However, for the second and subsequent sales, the fulfillment of “what we promised” is the deal maker or breaker. “Was the product up to expectations?” is a question that mainly depends on the network of suppliers, and an issue with similar challenges to those of offline sales channels. Instead, “was the fulfillment up to expectations?” is a question that heavily relies on having the appropriate downstream fulfillment chain. And here the concept of “fulfillment” is not an end state, but a process that starts from the moment the buyer clicks “pay” and lasts until the buyer either returns the merchandise or, hopefully, repurchases.
Anybody who has bought anything online can relate to the extreme anxiety that uncertainty brings, especially in a context of mistrust. And perhaps the most widely available anxiety deterrent is a tracking link or notification that buyers can check at will during the fulfillment window. Relaxed buyers mean happy, trusting, recurring buyers. Upon delivery, buyers will remember how they were treated and how their unpacking experience was. Thus, the packaging of our box, the face of our delivery partner, and the voice of our customer service agent will be the package, face and voice of our brand. Finally, the buyers will make the decision of repurchasing the moment they receive their merchandise according to “what we promised.” That is why a sale doesn’t just end when the products are delivered, but rather when the buyer repurchases.
Then, the question we should ask ourselves is “how can we live up to the expectations of our buyers?” In today’s e-commerce world, it is difficult to fulfill the growing expectations of buyers as a single player because it requires multidisciplinary expertise and capabilities in marketing, technology, logistics, finance and so on. To be successful, we need partners and suppliers. If our payments platform doesn’t have a good fraud prevention add-on, we are risking our financial well-being. If our fulfillment partners have poor on-time and quality performance, we are likely losing all the customers that were poorly served, and risking not only our reputation, but our trustworthiness and profitability. Instead, if our partners are trustworthy, we are in a reinforcing cycle of profitability and growth. Therefore, having trustworthy e-commerce partners is a risk management strategy to capitalize on our customer cohorts. As a business, we should put an equal effort into product and brand development as in choosing the best possible partners, ranging from website to ad, checkout, and fulfillment services, because that is the deal breaker or maker for our e-commerce sales channel in the long term.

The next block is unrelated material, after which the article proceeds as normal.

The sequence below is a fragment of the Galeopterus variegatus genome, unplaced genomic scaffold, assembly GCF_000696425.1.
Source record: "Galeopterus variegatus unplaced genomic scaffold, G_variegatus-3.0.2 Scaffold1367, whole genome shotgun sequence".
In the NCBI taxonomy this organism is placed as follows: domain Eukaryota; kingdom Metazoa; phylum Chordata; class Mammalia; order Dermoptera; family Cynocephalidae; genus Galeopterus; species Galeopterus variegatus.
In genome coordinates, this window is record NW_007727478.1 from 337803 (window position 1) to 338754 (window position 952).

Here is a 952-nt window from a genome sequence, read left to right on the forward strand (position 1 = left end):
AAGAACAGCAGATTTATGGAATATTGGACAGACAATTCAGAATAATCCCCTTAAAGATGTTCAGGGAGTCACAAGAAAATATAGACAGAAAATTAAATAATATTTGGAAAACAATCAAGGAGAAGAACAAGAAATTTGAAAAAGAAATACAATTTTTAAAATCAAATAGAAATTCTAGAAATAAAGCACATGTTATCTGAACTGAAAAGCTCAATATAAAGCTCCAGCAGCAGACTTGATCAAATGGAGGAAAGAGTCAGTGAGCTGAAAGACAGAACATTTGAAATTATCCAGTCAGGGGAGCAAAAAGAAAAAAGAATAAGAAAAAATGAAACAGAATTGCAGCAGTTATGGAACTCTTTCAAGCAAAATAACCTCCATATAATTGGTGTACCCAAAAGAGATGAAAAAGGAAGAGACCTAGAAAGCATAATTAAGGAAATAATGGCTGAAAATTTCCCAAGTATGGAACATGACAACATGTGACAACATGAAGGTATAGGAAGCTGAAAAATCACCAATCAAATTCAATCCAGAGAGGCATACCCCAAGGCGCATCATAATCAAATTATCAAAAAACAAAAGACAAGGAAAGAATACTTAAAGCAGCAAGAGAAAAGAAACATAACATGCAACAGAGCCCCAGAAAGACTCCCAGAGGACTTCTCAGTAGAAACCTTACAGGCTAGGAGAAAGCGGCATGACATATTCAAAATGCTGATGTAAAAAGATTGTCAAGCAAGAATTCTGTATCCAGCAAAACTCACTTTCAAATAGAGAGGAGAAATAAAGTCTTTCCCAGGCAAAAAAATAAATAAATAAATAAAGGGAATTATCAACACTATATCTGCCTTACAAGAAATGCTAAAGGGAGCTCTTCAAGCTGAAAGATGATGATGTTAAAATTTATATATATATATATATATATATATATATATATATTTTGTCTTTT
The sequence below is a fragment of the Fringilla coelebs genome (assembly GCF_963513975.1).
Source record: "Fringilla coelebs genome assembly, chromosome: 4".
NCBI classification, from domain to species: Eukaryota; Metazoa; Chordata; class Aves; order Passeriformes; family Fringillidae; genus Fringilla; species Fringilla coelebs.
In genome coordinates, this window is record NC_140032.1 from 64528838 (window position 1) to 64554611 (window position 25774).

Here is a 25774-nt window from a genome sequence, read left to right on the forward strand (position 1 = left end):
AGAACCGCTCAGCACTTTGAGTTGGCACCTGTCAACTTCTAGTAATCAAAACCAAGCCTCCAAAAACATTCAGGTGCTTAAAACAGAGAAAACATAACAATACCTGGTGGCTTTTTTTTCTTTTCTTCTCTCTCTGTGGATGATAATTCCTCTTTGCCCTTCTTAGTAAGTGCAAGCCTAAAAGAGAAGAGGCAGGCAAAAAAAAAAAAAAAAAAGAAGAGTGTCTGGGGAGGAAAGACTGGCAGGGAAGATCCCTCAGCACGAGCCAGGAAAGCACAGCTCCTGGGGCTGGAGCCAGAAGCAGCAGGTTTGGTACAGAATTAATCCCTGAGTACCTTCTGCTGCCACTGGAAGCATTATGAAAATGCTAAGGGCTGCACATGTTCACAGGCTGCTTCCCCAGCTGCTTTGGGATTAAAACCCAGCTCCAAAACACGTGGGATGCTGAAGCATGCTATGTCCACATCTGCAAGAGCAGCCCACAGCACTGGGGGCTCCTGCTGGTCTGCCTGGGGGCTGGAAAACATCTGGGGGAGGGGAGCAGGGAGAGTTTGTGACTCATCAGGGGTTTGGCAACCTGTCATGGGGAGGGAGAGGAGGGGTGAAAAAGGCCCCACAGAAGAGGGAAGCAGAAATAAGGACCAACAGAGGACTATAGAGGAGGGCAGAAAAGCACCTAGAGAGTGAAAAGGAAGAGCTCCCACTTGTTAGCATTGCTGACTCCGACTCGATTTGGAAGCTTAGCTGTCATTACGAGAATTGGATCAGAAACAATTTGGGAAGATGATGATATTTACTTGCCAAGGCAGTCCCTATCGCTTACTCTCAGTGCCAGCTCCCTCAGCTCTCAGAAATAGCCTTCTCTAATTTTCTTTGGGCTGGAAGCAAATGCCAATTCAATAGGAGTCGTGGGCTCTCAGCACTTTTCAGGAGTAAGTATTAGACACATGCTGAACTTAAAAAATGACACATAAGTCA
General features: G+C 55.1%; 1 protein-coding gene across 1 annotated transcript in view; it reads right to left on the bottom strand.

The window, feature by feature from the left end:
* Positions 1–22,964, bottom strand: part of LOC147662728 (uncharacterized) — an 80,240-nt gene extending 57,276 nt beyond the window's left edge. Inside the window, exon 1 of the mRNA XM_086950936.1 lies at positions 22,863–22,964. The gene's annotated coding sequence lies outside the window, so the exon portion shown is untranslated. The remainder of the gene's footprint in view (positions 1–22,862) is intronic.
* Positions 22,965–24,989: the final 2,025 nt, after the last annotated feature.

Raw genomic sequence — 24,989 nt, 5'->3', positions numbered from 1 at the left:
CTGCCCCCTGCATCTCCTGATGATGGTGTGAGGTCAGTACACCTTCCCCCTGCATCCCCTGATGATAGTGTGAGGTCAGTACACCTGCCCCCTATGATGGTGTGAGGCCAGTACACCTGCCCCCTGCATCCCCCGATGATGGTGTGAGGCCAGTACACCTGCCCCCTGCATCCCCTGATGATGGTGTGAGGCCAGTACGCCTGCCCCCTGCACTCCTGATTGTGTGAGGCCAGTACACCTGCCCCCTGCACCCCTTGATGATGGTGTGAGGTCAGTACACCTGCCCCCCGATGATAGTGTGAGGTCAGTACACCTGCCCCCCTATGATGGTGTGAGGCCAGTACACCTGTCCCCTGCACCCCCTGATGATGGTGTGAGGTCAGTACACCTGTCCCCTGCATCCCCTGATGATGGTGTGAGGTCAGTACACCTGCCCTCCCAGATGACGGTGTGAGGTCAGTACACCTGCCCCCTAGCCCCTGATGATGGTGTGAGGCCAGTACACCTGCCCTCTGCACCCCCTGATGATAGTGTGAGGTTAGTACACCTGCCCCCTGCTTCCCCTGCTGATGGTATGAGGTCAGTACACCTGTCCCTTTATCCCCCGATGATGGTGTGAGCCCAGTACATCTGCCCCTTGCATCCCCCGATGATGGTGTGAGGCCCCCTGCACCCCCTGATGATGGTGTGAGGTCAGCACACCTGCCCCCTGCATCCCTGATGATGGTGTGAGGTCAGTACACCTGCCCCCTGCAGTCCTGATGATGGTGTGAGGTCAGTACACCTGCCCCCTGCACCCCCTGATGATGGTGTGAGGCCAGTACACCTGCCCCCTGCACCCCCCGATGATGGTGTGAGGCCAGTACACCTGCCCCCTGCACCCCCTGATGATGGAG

Trust, besides being the necessary condition for the first e-commerce sale, is the key ingredient in making an e-commerce business profitable. In Latin America, e-commerce brands usually have to earn the buyers’ trust, but starting from a position of mistrust, or at least of anonymity. Setting the sales channel and ad strategy correctly is only the first step in earning the buyers’ trust. Managing buyers’ expectations and anxieties, and serving them through the appropriate fulfillment partners is what allows e-commerce brands to reduce the risk of losing customers and messing up their business. That being said, would we risk working with untrustworthy partners in Latin America?